Why did you choose a career in copywriting and how did you get into it?
I started writing as soon as I stopped chewing wax crayons, so the die was cast pretty early on.
Then, in my early twenties I asked an editor if he’d explain his use of commas. He hesitated; I hectored. He divulged; I digested (his comments on commas, not more crayons obviously).
Then? Then we debated the value of writing just for yourself against the cost of not writing for other people. I remember it quite vividly: I was so inspired that I popped the question. No, no, no; not that question, the other one. I pitched for a commission on the spot – and haven’t stopped writing since.
What work are you most proud of?
Pride is such a self-aggrandizing sin, don’t you think? Ten years ago I’d have cited letters that went out to millions of people. A curve-ball speech for someone controversial (which, now I think about it, probably wasn’t my finest work but Definitely Did The Trick). Now I’m older. More pragmatic if not wiser. The work that makes me feel best is work that comes to life beyond the page.
What piece of copy do you really wish you’d written?
For my own gratification? The Lake Isle of Innisfree. For status? Anything by Ted Sorenson. Because I admire it? A unifying piece of poetry that promoted Bryanston Parallel Medium in South Africa (see below).
What do you do if you hit a bit of writer’s block?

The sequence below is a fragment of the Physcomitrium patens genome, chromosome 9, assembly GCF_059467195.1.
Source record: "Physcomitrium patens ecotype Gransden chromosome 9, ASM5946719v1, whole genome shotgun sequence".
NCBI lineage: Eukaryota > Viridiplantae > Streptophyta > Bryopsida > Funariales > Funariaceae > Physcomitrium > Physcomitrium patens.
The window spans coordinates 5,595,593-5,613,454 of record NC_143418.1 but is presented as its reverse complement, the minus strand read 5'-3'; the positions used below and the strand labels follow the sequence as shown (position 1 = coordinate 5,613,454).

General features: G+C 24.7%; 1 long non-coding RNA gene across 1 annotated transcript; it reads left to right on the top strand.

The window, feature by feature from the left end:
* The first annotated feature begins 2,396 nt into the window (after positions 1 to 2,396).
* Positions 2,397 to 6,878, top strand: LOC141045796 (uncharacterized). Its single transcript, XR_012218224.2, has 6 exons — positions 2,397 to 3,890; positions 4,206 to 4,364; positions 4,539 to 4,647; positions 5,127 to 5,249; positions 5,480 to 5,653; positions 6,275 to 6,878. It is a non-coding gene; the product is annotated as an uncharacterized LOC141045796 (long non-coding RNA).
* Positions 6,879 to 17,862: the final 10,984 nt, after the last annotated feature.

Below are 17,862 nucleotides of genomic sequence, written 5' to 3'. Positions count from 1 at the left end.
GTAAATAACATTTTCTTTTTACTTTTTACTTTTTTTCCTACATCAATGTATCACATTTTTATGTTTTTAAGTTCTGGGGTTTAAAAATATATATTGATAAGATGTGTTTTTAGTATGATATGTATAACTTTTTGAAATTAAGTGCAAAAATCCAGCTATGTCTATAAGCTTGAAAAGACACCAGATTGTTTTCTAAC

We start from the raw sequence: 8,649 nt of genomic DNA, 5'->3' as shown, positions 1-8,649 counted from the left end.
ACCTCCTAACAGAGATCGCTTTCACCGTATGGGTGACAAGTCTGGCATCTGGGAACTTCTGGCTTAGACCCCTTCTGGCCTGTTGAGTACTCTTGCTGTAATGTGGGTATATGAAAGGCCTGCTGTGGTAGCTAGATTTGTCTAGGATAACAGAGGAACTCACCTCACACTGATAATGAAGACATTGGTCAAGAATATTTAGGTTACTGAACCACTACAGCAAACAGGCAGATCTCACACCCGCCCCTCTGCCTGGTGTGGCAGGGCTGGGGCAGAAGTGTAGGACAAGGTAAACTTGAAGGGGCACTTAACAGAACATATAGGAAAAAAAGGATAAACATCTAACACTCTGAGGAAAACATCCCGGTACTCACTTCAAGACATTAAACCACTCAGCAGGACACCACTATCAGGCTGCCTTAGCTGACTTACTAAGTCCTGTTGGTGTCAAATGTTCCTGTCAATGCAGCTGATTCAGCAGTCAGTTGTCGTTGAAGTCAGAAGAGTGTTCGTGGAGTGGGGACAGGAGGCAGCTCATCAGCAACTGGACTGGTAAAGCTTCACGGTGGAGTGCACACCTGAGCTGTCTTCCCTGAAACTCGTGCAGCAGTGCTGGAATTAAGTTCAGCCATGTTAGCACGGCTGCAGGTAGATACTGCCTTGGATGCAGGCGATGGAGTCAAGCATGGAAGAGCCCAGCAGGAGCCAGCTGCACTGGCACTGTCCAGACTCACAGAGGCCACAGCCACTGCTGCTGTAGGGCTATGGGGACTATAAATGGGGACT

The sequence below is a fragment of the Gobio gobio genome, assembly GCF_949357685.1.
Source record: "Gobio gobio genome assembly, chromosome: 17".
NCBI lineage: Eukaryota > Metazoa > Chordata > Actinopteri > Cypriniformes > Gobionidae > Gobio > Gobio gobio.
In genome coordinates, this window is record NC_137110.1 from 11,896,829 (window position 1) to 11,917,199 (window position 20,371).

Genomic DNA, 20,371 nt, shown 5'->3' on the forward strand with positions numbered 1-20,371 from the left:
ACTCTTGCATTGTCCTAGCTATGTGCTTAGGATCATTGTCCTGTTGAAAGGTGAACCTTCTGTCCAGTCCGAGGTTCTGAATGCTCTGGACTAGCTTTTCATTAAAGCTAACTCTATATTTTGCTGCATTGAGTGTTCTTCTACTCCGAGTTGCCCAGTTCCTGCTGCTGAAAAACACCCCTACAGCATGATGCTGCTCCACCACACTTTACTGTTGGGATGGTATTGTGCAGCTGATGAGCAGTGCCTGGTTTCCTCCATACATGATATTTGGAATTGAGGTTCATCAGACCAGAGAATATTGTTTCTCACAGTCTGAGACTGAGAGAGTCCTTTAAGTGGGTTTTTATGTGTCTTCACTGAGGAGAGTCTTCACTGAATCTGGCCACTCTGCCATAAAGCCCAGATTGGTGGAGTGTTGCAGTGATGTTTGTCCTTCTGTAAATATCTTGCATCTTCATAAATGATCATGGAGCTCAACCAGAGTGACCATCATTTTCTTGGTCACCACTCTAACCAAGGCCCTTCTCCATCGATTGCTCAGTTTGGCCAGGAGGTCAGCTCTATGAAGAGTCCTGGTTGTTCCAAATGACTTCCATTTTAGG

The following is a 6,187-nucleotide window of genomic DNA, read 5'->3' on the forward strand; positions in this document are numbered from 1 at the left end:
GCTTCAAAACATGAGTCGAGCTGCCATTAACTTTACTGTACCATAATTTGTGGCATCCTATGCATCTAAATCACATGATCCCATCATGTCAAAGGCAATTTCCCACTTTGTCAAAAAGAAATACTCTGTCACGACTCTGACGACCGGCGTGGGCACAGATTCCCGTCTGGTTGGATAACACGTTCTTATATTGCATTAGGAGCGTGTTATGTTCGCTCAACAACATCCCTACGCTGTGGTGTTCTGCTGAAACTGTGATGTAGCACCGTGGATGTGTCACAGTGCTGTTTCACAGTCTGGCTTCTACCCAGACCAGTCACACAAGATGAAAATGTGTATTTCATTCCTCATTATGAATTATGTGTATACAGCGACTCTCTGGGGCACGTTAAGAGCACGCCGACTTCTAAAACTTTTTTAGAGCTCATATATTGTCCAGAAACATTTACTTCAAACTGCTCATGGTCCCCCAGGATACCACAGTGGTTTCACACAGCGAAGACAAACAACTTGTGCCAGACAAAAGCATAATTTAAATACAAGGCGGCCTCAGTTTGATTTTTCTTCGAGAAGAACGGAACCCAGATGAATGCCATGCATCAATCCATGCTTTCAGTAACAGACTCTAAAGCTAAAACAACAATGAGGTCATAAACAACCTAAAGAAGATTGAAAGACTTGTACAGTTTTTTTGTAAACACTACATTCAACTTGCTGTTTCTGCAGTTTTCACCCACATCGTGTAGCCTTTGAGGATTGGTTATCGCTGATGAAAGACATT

Walk; relax; drink; talk; research; stop worrying; start writing again. Not necessarily in that order.
What are your favourite and least favourite writing-related tasks?
Ah, my least favourite task. I abhor powder-puff battles about syntax: lengthy debates that are so contorted, so twisted, so self-serving and superfluous that I would prefer to pluck my nosehairs with a spoon. But my favourite task? It’s not a task. I like reading. And that’s essential for writing.
Any copywriting pet hates?
The phrase ‘near miss’. It’s either a hit or a miss.
What’s the best piece of career advice you’ve been given?
Ooh – two pieces of advice: record conversations so that you can listen to the words and really hear them a second time around, and never talk yourself into a job that won’t pay you what you’re worth.
What advice would you give to people starting out on a copywriting career?
Read. Read everything. Write. Write until you fall asleep. Work to live, don’t live to work.
What’s your favourite thing about being a copywriter?
Knowing that, simply by scattering the alphabet across the page, I have the ability to change people’s lives.
Why do you find PCN membership useful?
The PCN gives me connections to views that help me become a more-informed writer.
Where can people find out more about you?